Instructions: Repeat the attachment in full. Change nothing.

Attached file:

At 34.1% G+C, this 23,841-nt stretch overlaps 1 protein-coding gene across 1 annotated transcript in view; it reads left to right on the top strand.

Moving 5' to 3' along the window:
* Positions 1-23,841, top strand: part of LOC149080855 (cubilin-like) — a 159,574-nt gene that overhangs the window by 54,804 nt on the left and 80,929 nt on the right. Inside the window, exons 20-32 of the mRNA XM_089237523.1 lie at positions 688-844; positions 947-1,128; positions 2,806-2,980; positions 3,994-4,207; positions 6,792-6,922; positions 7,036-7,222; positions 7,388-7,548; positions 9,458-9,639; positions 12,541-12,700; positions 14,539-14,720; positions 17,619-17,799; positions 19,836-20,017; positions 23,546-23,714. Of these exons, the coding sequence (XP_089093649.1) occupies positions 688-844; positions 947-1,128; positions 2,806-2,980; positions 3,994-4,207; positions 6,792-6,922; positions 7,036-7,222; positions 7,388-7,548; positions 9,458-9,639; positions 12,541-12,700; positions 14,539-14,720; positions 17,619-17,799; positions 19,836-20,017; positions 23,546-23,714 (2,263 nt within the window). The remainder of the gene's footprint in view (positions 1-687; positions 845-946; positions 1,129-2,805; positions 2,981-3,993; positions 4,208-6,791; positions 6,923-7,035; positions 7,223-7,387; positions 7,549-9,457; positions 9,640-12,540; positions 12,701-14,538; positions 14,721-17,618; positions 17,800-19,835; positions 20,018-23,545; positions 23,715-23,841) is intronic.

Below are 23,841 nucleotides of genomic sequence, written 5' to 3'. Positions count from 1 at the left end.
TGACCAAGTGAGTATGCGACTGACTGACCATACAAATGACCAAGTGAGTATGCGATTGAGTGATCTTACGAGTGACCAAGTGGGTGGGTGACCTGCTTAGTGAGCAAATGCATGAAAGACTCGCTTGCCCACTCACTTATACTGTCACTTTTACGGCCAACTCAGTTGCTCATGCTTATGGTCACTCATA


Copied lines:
At 34.1% G+C, this 23,841-nt stretch overlaps 1 protein-coding gene across 1 annotated transcript in view; it reads left to right on the top strand.

Moving 5' to 3' along the window:
* Positions 1-23,841, top strand: part of LOC149080855 (cubilin-like) — a 159,574-nt gene that overhangs the window by 54,804 nt on the left and 80,929 nt on the right. Inside the window, exons 20-32 of the mRNA XM_089237523.1 lie at positions 688-844; positions 947-1,128; positions 2,806-2,980; positions 3,994-4,207; positions 6,792-6,922; positions 7,036-7,222; positions 7,388-7,548; positions 9,458-9,639; positions 12,541-12,700; positions 14,539-14,720; positions 17,619-17,799; positions 19,836-20,017; positions 23,546-23,714. Of these exons, the coding sequence (XP_089093649.1) occupies positions 688-844; positions 947-1,128; positions 2,806-2,980; positions 3,994-4,207; positions 6,792-6,922; positions 7,036-7,222; positions 7,388-7,548; positions 9,458-9,639; positions 12,541-12,700; positions 14,539-14,720; positions 17,619-17,799; positions 19,836-20,017; positions 23,546-23,714 (2,263 nt within the window). The remainder of the gene's footprint in view (positions 1-687; positions 845-946; positions 1,129-2,805; positions 2,981-3,993; positions 4,208-6,791; positions 6,923-7,035; positions 7,223-7,387; positions 7,549-9,457; positions 9,640-12,540; positions 12,701-14,538; positions 14,721-17,618; positions 17,800-19,835; positions 20,018-23,545; positions 23,715-23,841) is intronic.

Below are 23,841 nucleotides of genomic sequence, written 5' to 3'. Positions count from 1 at the left end.
TGACCAAGTGAGTATGCGACTGACTGACCATACAAATGACCAAGTGAGTATGCGATTGAGTGATCTTACGAGTGACCAAGTGGGTGGGTGACCTGCTTAGTGAGCAAATGCATGAAAGACTCGCTTGCCCACTCACTTATACTGTCACTTTTACGGCCAACTCAGTTGCTCATGCTTATGGTCACTCATA